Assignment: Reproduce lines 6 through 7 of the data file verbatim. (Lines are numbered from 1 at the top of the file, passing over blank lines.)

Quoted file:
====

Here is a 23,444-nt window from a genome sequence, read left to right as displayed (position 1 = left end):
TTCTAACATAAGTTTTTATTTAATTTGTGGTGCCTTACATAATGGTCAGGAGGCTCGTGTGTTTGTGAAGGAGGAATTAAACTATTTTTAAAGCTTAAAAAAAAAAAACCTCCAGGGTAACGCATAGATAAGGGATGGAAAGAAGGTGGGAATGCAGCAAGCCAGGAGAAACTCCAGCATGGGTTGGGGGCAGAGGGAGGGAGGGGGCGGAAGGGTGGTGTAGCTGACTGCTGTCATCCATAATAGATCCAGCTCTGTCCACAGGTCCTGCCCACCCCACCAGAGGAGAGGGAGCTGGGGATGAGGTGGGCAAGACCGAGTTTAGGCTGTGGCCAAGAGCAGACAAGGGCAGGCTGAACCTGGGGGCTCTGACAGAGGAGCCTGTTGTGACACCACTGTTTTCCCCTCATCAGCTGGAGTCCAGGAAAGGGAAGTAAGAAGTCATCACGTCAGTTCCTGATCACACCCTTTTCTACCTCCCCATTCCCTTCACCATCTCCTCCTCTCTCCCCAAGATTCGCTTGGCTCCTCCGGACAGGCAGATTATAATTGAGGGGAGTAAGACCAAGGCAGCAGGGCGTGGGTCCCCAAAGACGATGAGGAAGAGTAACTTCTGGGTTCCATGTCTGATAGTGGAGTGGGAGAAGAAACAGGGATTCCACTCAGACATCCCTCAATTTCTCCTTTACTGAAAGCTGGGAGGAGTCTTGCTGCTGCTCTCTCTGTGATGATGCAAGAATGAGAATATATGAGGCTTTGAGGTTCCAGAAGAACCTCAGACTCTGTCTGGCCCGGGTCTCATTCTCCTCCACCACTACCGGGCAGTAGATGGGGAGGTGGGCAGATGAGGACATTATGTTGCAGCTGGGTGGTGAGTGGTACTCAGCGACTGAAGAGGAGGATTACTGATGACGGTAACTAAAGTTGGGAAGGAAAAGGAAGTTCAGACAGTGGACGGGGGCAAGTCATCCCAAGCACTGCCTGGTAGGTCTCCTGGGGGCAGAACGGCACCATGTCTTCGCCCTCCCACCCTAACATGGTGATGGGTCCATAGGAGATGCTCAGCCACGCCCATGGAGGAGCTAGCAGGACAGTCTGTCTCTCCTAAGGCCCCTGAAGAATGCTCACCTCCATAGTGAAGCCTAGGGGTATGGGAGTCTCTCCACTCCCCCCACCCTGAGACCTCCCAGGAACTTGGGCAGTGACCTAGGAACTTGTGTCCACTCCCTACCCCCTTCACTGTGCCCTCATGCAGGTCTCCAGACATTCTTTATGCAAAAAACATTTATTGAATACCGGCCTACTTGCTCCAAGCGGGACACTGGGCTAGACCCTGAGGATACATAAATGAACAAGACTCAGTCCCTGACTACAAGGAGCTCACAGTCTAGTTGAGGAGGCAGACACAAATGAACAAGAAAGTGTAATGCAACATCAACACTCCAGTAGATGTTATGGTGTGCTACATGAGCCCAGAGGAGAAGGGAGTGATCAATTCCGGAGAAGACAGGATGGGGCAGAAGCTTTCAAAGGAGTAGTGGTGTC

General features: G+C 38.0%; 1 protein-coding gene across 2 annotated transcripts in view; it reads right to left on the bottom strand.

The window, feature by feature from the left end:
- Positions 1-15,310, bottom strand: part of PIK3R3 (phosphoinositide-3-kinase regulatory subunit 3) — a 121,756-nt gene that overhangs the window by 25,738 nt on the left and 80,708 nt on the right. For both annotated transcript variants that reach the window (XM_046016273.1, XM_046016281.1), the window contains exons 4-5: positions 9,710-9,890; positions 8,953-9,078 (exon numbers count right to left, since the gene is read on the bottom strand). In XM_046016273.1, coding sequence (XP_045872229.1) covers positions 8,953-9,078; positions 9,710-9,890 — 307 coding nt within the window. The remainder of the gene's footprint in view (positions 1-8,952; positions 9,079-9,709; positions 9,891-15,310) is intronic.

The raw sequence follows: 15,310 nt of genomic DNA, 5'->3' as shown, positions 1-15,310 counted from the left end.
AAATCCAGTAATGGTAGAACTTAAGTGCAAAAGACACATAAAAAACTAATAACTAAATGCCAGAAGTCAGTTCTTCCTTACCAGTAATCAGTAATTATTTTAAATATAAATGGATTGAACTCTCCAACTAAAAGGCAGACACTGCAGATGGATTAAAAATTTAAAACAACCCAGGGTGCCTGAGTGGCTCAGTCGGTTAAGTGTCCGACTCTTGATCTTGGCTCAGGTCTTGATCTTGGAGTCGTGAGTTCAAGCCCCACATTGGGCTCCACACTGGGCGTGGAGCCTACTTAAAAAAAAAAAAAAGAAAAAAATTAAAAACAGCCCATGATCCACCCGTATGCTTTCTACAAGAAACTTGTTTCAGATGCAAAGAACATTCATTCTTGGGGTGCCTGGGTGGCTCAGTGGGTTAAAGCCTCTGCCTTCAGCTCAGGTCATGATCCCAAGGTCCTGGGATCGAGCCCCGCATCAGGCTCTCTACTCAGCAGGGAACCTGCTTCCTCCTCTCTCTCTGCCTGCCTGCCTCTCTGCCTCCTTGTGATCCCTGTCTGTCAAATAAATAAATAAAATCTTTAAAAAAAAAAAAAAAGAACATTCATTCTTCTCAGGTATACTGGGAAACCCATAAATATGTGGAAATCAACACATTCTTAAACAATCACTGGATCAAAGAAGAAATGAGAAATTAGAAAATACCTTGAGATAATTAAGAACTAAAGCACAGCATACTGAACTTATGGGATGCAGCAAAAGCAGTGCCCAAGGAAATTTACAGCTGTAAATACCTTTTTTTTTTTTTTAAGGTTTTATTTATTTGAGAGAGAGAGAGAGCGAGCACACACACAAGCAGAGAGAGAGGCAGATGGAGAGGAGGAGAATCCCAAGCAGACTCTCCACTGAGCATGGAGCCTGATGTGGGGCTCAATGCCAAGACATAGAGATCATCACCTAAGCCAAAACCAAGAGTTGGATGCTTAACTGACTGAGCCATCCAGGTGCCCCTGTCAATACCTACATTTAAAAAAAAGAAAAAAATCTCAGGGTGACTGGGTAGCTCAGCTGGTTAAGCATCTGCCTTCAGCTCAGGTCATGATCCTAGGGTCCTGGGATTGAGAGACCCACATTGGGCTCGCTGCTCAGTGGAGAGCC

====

The raw sequence follows: 15,310 nt of genomic DNA, 5'->3' as shown, positions 1-15,310 counted from the left end.
AAATCCAGTAATGGTAGAACTTAAGTGCAAAAGACACATAAAAAACTAATAACTAAATGCCAGAAGTCAGTTCTTCCTTACCAGTAATCAGTAATTATTTTAAATATAAATGGATTGAACTCTCCAACTAAAAGGCAGACACTGCAGATGGATTAAAAATTTAAAACAACCCAGGGTGCCTGAGTGGCTCAGTCGGTTAAGTGTCCGACTCTTGATCTTGGCTCAGGTCTTGATCTTGGAGTCGTGAGTTCAAGCCCCACATTGGGCTCCACACTGGGCGTGGAGCCTACTTAAAAAAAAAAAAAAGAAAAAAATTAAAAACAGCCCATGATCCACCCGTATGCTTTCTACAAGAAACTTGTTTCAGATGCAAAGAACATTCATTCTTGGGGTGCCTGGGTGGCTCAGTGGGTTAAAGCCTCTGCCTTCAGCTCAGGTCATGATCCCAAGGTCCTGGGATCGAGCCCCGCATCAGGCTCTCTACTCAGCAGGGAACCTGCTTCCTCCTCTCTCTCTGCCTGCCTGCCTCTCTGCCTCCTTGTGATCCCTGTCTGTCAAATAAATAAATAAAATCTTTAAAAAAAAAAAAAAAGAACATTCATTCTTCTCAGGTATACTGGGAAACCCATAAATATGTGGAAATCAACACATTCTTAAACAATCACTGGATCAAAGAAGAAATGAGAAATTAGAAAATACCTTGAGATAATTAAGAACTAAAGCACAGCATACTGAACTTATGGGATGCAGCAAAAGCAGTGCCCAAGGAAATTTACAGCTGTAAATACCTTTTTTTTTTTTTTAAGGTTTTATTTATTTGAGAGAGAGAGAGAGCGAGCACACACACAAGCAGAGAGAGAGGCAGATGGAGAGGAGGAGAATCCCAAGCAGACTCTCCACTGAGCATGGAGCCTGATGTGGGGCTCAATGCCAAGACATAGAGATCATCACCTAAGCCAAAACCAAGAGTTGGATGCTTAACTGACTGAGCCATCCAGGTGCCCCTGTCAATACCTACATTTAAAAAAAAGAAAAAAATCTCAGGGTGACTGGGTAGCTCAGCTGGTTAAGCATCTGCCTTCAGCTCAGGTCATGATCCTAGGGTCCTGGGATTGAGAGACCCACATTGGGCTCGCTGCTCAGTGGAGAGCC